10 Tips for Building a Daily Drawing Habit

10 Tips for Building a Daily Drawing Habit

When time is precious and life gets in the way, building a daily drawing habit can seem like a really difficult task (and one that often slips to the bottom of the list). However, I know that a daily drawing habit forms the basis of some of my most creative thinking and is something I thoroughly enjoy. Trust me, I spent many years saying ‘I must draw more’ but the blank sketchbooks just kept piling up and the pens and pencils just gathered dust.

1. Set aside a regular time each day

Setting aside a regular time each day forms the basis of your daily drawing habit. This is best to be a time when you can block out your diary if need be or when you can 90% of the time guarantee that you can open your sketchbook and draw without interruption. Don’t make it time when you are just about to leave the house for work or other things could distract you… First thing in the morning, last thing at night or at lunchtime seem to work well for a lot of people. Really block out this time as much as possible and don’t let anyone or anything distract you.

For me this is usually after 10pm if I haven’t managed any earlier in the day as part of my printmaking work. I am a night owl and my creative brain kicks in late at night (helpfully timed when my baby is in bed) and so I can sketch without interruption and enjoy this little slice of me-time.

2. Don’t aim too big too soon – Quantity not Quality

In terms of big I refer to both the time spent and the size of sketchbook. Start with drawing for really short 1-5 minute bursts – a quick sketch or a doodle totally counts – you have still picked up that pen or pencil. This short amount of time needs to be something you can definitely fit in even when you have a really busy day, are out in the evening or even away on holiday. This can gradually build with time or you can spend a few days a week on longer or more complex drawings but start with little and often.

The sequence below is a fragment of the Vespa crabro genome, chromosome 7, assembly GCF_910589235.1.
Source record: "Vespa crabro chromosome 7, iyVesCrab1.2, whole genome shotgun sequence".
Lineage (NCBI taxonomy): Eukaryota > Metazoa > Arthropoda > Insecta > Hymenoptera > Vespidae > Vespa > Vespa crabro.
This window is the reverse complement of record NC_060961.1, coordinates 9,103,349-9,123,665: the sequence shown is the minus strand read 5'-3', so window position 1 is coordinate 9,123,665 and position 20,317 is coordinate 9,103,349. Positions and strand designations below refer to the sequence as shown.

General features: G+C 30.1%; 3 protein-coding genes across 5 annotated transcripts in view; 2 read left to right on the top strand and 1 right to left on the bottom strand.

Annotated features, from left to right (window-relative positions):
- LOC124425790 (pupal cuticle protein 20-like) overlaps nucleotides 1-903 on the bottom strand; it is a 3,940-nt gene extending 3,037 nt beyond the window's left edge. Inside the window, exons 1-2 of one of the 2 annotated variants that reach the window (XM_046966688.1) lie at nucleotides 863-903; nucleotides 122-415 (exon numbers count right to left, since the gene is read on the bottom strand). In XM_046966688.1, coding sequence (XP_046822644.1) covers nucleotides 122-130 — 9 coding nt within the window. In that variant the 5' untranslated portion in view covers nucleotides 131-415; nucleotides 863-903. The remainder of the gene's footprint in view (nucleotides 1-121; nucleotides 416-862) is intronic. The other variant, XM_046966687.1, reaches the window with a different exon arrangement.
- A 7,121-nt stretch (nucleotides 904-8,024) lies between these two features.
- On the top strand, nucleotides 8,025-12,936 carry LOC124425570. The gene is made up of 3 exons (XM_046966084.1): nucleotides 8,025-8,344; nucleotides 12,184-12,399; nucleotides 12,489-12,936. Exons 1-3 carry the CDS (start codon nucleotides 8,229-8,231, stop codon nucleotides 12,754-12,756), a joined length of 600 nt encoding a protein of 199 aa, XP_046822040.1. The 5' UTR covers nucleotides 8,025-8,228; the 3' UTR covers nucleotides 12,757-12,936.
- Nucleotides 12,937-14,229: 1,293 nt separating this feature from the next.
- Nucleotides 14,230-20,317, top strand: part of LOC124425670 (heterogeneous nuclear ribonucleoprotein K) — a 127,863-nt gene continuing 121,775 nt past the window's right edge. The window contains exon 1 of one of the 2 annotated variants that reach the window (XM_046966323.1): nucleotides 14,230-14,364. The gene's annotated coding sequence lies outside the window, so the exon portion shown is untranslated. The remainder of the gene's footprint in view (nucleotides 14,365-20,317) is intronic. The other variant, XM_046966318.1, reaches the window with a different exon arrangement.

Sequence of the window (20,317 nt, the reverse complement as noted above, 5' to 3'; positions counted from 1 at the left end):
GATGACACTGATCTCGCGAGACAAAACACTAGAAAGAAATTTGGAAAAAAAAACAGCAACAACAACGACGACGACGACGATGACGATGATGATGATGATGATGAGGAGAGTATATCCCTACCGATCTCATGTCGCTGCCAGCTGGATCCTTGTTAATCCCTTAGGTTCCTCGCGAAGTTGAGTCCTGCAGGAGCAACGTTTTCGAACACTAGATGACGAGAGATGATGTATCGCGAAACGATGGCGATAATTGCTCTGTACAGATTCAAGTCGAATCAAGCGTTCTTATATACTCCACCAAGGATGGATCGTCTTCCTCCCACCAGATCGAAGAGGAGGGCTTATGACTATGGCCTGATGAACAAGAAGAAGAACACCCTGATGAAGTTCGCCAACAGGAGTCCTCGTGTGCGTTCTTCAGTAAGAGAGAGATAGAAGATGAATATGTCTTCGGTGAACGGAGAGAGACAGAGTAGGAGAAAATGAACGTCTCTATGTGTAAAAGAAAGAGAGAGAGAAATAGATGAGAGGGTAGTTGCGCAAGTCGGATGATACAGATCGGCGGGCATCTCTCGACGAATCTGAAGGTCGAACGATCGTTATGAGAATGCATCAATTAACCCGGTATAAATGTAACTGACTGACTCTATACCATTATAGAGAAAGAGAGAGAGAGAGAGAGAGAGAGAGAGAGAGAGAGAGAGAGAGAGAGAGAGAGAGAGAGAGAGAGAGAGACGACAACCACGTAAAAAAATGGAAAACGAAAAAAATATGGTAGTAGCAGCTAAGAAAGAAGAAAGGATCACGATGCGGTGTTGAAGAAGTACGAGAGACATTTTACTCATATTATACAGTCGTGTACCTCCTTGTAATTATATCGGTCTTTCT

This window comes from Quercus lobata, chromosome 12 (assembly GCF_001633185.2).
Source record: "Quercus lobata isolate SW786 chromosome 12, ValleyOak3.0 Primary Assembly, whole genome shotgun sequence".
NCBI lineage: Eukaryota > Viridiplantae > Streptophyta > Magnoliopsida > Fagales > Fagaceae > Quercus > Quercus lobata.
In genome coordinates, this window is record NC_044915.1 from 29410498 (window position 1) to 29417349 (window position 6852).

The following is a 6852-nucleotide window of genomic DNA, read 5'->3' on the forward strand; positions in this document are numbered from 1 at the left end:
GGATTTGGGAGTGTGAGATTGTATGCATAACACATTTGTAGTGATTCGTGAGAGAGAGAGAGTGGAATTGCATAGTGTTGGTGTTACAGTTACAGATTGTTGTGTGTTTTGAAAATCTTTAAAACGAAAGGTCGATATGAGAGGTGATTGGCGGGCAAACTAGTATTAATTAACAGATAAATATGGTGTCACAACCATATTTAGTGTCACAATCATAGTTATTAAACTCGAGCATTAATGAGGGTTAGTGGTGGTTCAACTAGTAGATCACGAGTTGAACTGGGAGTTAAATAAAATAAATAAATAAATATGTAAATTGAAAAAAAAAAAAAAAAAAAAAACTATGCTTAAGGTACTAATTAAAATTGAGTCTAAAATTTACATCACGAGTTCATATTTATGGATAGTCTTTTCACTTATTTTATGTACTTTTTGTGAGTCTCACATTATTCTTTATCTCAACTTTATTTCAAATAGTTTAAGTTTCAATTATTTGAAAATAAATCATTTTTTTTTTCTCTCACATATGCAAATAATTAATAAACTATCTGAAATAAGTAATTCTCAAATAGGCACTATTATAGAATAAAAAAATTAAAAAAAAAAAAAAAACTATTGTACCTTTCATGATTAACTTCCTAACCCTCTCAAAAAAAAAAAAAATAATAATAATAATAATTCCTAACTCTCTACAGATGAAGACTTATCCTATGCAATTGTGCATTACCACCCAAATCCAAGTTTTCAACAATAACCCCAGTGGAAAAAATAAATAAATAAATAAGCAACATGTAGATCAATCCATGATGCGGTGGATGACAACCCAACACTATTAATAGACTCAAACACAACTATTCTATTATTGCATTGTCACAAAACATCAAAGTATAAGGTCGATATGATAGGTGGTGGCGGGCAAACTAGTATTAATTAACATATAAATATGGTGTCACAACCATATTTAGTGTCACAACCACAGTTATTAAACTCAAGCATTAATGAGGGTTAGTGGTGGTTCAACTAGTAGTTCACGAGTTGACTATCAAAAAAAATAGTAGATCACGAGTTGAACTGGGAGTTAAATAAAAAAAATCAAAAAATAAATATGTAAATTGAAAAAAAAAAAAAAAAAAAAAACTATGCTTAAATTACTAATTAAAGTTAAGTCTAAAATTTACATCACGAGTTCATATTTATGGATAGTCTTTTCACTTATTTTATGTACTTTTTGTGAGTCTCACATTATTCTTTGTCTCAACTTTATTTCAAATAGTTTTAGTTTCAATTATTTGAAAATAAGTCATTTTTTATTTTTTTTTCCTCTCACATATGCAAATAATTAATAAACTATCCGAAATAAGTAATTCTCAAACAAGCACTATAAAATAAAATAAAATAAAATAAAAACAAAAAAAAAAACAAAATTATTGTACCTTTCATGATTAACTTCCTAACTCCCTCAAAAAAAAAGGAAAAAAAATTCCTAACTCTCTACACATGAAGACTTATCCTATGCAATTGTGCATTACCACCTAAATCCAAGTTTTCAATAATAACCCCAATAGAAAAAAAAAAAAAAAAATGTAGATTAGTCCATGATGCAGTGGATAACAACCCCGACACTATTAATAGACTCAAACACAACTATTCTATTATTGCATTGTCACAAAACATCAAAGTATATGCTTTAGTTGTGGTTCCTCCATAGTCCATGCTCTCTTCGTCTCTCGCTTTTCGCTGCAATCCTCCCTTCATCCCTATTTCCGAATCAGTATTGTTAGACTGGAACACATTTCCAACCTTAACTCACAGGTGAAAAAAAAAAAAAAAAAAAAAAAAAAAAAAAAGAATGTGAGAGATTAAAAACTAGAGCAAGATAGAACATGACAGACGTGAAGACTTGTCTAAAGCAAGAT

Likewise, if you decide to use a massive A3 sketchbook or large piece of paper, this can prove to be too much to do on a daily basis and just such a big task that it gets put off or as soon as you miss one day it all goes downhill or stops all together.

3. Keep a portable sketchbook on you

Following on from my point above of keeping it small, sometimes the best idea is to also have a small portable notebook or postcard sized sketchbook on you at all times. Then even if you aren’t in your regular place to draw, with all your materials around you, you can still doodle or draw on the go. In fact for many people, the daily commute may be the perfect time to open the sketchbook and draw…

And if you forget your sketchbook, napkins and the backs of envelopes work perfectly fine too. They can always be stuck into a sketchbook at a later date.

4. Set yourself some topics

Sometimes it can be difficult to think of what to draw (especially on stressful or busy days where time is short), so set yourself some regular topics. Then when inspiration is short, for whatever reason, you just go for this first and don’t have to think about what to draw, you just crack open the sketchbook and draw on one of your pre-planned topics.

I keep a few separate little sketchbooks for drawing mandalas and patterns, which are my personal go-to topics that I like to work on when I have the chance. So, when I don’t know what to draw or doodle I just pick one of these and off I go. I also have a creative doodle journal as well (something discussed in my online course Mindful Drawing and Doodling for Beginners).

5. Join a drawing or sketching challenge